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Mr. Pike
Keeper of the Keys
Loons on the Lake
An Open Letter
In a Hurry?
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By R. Karl

When I first went walleye fishing on Lake Kabetogama in 1972, I quickly learned that the method used there was quite different from what I had previously known.  The resort owner told us that we needed to "use a heavy sinker above the snap swivel and bump the bottom with a long leader".  I later learned that this was a simple "Lindy Rig".  The first leaders-- actually called snells -- that I bought were only 59 cents each.  Years later, a friend showed me the way to tie my own snells.  I've saved a ton of money since then.  Tying on the hook is easy.  After that, you can get as fancy as you want (adding beads, spinners, etc) in order to entice those 'eyes to bite!

I use 10-12 pound test, monofilament line for my snells.  (By the way, this knot will not hold with Fire LineŽ; a knot called a Palomar knot needs to be tied on that type of line.)  The hook is probably the most important part of the "rig" and I've started using a GamakatsuŽ #8 as my hook of choice.  It's razor sharp and the hook-set is quick and clean.  You won't miss many strikes with this hook!  For purpose of illustration, I'm using a fairly large hook and line here.  However, it really doesn't make much difference, since the process is always the same.  Click on any of the photos below for a larger image.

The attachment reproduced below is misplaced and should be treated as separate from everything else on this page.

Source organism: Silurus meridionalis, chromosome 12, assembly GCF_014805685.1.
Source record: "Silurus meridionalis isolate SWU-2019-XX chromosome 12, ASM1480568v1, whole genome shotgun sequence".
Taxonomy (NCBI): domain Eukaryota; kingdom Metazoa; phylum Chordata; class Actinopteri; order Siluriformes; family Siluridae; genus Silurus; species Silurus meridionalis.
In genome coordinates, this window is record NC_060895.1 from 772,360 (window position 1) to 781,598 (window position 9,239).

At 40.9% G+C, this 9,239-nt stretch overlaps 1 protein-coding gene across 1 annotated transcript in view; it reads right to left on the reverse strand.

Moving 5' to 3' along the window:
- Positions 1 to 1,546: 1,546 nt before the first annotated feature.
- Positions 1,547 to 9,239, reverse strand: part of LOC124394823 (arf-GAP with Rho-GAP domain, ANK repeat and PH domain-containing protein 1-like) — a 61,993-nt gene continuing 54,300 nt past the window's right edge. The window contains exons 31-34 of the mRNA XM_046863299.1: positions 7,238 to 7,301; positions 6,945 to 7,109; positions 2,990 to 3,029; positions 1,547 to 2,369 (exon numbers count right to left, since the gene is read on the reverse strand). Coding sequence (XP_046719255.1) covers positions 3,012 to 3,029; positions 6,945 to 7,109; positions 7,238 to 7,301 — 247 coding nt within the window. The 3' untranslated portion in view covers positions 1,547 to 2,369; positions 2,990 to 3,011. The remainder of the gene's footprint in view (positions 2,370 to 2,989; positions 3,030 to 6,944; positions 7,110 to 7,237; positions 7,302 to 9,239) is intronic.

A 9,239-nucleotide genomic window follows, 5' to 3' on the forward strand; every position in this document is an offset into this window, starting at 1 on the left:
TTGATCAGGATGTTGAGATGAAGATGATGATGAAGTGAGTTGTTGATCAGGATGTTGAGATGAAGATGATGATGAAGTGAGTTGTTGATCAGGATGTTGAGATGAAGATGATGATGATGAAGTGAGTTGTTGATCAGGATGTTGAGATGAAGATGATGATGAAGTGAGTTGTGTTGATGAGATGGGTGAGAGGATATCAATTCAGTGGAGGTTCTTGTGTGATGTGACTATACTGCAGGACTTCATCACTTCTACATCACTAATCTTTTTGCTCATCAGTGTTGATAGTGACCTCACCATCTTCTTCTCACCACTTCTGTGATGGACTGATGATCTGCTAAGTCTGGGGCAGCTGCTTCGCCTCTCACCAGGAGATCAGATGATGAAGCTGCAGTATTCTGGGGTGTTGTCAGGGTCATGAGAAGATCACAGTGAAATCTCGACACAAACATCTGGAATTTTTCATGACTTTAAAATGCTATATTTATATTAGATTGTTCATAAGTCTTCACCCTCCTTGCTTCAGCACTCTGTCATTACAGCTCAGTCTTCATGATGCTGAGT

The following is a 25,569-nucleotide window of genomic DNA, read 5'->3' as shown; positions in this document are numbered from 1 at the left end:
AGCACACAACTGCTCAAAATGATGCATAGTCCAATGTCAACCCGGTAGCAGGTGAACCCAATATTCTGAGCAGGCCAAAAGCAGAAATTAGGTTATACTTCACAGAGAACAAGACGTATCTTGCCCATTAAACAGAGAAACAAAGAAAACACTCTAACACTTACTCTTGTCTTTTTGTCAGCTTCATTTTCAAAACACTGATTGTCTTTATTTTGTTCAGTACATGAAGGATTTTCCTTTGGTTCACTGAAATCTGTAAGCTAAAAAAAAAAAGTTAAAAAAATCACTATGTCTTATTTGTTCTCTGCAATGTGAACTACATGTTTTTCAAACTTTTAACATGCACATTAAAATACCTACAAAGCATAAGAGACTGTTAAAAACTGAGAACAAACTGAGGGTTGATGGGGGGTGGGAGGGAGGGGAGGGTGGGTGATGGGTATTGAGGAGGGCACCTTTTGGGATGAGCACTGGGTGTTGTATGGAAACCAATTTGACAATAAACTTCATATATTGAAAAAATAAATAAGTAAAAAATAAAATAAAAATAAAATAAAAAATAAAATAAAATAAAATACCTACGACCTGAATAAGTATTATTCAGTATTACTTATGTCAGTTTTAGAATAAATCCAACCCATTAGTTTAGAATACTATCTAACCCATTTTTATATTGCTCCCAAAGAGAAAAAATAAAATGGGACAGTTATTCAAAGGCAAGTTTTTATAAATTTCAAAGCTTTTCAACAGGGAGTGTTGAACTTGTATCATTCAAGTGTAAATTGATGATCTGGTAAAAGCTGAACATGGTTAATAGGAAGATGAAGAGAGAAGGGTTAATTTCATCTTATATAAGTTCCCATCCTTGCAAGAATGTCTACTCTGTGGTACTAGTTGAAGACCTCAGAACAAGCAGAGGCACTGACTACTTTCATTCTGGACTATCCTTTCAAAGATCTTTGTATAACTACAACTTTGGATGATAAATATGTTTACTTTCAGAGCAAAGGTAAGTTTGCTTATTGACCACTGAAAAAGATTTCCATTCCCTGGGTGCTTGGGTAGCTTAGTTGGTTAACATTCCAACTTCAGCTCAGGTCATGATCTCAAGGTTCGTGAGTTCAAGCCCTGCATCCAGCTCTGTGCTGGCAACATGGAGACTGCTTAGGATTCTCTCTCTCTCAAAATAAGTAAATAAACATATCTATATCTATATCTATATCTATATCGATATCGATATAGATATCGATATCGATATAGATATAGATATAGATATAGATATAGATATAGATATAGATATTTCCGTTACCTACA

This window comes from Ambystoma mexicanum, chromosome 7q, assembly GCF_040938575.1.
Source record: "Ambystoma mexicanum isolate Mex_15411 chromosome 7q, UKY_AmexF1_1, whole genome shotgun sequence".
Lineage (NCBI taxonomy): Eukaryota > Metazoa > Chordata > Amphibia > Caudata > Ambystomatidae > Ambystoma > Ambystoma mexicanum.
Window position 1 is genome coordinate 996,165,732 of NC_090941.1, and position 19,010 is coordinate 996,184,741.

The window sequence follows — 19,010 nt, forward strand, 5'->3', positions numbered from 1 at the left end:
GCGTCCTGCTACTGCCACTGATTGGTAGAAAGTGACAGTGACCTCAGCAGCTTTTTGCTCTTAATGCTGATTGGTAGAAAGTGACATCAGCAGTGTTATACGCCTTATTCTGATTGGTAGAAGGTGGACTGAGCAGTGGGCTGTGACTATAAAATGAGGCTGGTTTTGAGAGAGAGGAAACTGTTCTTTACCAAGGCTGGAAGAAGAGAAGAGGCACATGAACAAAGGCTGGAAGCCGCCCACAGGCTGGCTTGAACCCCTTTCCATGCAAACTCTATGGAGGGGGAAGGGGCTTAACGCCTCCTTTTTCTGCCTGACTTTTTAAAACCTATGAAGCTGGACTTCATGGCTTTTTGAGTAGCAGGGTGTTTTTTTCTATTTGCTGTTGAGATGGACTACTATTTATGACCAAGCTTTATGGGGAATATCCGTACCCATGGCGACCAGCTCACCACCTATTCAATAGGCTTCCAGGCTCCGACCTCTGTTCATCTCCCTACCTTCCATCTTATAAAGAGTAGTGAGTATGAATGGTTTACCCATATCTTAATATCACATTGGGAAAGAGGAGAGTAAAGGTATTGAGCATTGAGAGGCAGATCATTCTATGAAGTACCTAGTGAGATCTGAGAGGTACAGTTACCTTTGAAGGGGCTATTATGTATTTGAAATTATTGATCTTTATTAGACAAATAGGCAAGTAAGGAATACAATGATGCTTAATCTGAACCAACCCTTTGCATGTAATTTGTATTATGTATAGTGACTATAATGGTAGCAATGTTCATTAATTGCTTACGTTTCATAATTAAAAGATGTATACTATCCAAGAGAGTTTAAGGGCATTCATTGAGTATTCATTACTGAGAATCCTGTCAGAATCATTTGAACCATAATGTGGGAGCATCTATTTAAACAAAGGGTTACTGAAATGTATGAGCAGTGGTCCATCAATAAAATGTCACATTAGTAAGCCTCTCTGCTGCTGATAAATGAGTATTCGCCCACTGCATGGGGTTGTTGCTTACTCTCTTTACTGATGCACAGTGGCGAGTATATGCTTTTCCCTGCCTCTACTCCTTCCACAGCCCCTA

1. Start by inserting the line down through the eyelet.  

 

2. Holding the line and shank just below the eyelet with your right hand, grab the end of the line with your left hand and make a counterclockwise loop that is about 2-3 inches in diameter.  Make sure to leave about an inch or so of line sticking out beyond the hook.

 

3. Now comes the only tricky part.  Using your left thumb, index and middle fingers, wrap the right side of the loop over and around the hook shank and also over the cut end of the line.  The thing that makes this difficult is that the line will have been twisted during this process; it is imperative to not let go of the line.  

 

4. You'll want to make a total of six to eight loops over the shank, each time making sure to take the right side of the loop and wrap it over the hook shank and the end of the line.  The loop you started with will be smaller now, and twisted.  This makes it harder to hold.  

 

5. Holding the line and shank securely with your right hand, pull the cut end of the line straight out until it is fairly tight.

 

6. Finally, holding the hook and wrapped line now with your left hand...

 

7.  use your right hand to quickly pull the other end of the line back through the eyelet and...  Voila - your own snell!  

 

8. Trim the excess line from the tag end. You can easily add beads, spinners, clevis pins and anything else you want to achieve the presentation you desire for every type of bait, fish and water condition.  

Note: This method takes a little practice before you achieve perfection but the result is every bit as good as you would find in a "store bought" snell from the name brand companies.  By the way, these manufactured snells now cost about $1.49 each!

rk

 

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